Two items I’ve read this week seem to me to interconnect.
One is an article in The Economist, “Children are drowning in self-esteem by James Still (October 24, 2016).
The other is a letter written by an unidentified school principal. The copy I read is reprinted in Business Insider (November 2017).
Downgrading academic achievement
The letter from the principal urges parents to comfort their children if they do badly on an upcoming examination. The gist of the letter is that parents mustn’t criticize their children if they “don’t make top marks.”
According to Business Insider writer Abby Jackson, the letter went viral because it “resonated with people.” Apparently many of the internet crowd share the unknown principal’s view that to criticize a child for doing badly on a test will “take away [the] child’s self-confidence and dignity.”
I’ll not deny that ever since the ravages of NCLB (No Child Left Behind), the US educational establishment has gone haywire when it comes to overly frequent and educationally detrimental standardized testing. But that’s fodder for another post.
The sentiments expressed by the unknown principal are not an indictment of indiscriminate testing. They reflect the notion that the only school subjects worth mastering are narrowly defined job skills, and that feeling good about oneself is more precious than rubies.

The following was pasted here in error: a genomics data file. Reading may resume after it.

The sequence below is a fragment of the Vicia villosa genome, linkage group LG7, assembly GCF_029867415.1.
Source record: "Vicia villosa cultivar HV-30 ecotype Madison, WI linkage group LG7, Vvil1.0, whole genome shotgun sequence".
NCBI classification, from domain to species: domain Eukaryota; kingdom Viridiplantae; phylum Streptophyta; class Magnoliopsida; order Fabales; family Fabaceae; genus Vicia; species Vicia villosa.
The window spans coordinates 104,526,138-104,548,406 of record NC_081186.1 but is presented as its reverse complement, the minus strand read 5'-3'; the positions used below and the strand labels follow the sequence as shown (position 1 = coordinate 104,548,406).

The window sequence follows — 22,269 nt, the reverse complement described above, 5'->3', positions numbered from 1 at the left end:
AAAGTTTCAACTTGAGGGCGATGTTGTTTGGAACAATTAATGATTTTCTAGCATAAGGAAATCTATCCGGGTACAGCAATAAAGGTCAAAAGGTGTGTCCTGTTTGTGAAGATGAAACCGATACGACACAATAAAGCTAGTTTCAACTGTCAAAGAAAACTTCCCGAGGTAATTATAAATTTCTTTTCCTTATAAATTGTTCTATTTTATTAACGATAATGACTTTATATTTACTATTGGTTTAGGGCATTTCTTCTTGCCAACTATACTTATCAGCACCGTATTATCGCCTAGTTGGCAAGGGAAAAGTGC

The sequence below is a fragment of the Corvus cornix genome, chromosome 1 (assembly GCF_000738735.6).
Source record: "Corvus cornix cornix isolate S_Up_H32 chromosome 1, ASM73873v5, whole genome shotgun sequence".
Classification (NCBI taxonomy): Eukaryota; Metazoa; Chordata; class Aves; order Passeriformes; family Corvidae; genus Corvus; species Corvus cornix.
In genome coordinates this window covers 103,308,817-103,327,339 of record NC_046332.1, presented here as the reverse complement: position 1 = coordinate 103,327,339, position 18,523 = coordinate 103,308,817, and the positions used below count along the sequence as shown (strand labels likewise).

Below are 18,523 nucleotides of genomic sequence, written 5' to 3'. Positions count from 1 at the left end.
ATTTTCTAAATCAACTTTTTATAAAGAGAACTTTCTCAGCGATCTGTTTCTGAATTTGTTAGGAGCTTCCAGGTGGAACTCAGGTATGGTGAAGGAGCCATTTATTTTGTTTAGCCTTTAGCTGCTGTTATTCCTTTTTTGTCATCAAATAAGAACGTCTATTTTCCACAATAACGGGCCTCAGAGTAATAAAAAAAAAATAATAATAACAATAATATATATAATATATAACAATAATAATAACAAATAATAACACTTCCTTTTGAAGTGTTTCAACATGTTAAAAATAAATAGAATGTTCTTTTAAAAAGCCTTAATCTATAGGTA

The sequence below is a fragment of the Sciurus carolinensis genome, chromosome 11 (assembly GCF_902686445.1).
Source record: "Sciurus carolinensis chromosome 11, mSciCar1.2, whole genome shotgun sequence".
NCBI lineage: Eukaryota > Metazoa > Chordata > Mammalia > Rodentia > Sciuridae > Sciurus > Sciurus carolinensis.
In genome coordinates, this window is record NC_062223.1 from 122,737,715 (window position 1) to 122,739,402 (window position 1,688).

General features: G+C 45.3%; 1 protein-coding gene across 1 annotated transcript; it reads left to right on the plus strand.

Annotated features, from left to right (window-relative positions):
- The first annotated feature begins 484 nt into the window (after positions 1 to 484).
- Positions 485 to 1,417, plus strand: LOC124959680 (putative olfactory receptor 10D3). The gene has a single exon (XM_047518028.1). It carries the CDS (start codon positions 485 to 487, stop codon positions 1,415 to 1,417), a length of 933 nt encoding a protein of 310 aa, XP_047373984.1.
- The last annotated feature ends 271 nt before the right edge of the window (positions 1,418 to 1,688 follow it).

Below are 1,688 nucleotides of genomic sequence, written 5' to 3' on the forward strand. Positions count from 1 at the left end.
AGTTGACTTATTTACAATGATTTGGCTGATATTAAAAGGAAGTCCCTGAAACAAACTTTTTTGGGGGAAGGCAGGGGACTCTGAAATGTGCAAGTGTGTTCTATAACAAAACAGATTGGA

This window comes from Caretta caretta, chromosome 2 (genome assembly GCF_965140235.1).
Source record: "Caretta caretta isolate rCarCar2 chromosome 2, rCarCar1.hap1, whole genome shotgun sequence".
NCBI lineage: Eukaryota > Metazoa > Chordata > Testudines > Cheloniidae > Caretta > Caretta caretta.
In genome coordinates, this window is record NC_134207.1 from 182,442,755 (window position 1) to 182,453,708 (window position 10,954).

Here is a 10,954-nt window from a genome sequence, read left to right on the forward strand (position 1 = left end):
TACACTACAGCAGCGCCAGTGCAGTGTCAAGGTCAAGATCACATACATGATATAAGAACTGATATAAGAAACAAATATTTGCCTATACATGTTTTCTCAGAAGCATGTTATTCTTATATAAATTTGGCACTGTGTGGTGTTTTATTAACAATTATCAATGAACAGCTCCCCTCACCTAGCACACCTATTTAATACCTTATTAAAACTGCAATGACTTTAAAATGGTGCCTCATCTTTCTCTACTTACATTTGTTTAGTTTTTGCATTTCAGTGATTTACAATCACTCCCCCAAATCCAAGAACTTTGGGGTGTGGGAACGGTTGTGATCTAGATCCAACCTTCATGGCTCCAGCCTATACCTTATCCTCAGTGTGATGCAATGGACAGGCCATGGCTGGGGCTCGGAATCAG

Self-esteem over academic achievement
The letter meshes with the article in The Economist by James Astill.
Astill is a British writer currently living near Washington DC. He compares the energy with which American children are urged to excel at sports with the “lack of intellectual ambition” encountered in the US classroom. He sums up the disparity this way:
At the heart of the problem is an educational ethos that prizes building self-esteem over academic attainment. This is based on a theory that self-confidence leads to all manner of other virtues, including academic achievement, because children who feel good about themselves will love learning – right?
Anti-intellectualism pervades US culture, including US education. A side-effect of the constant effort to “make children feel good about themselves” is the unrelenting insistence on shielding children from anything that might make them feel “uncomfortable.” One of the gifts of this dedication to making learning “easy and fun” is a method of beginning reading instruction that leaves more than half of the school population semi-literate.
Self-esteem derives from achievement
Children don’t need artificial boosts to their self-esteem. If they are given challenging tasks and adequate instruction, they will develop self-esteem and an interest in learning. If they are exposed to different subjects, both academic and pragmatic, they will discover their talents.
Children should not be subjected to exams for which they have not been adequately prepared. If they have been adequately prepared, and if the exams have been intelligently written, children should be able to pass them. If they don’t pass them, their parents should look for the reason. Not all children will receive “top marks,” but all should be able to demonstrate a competent level of learning.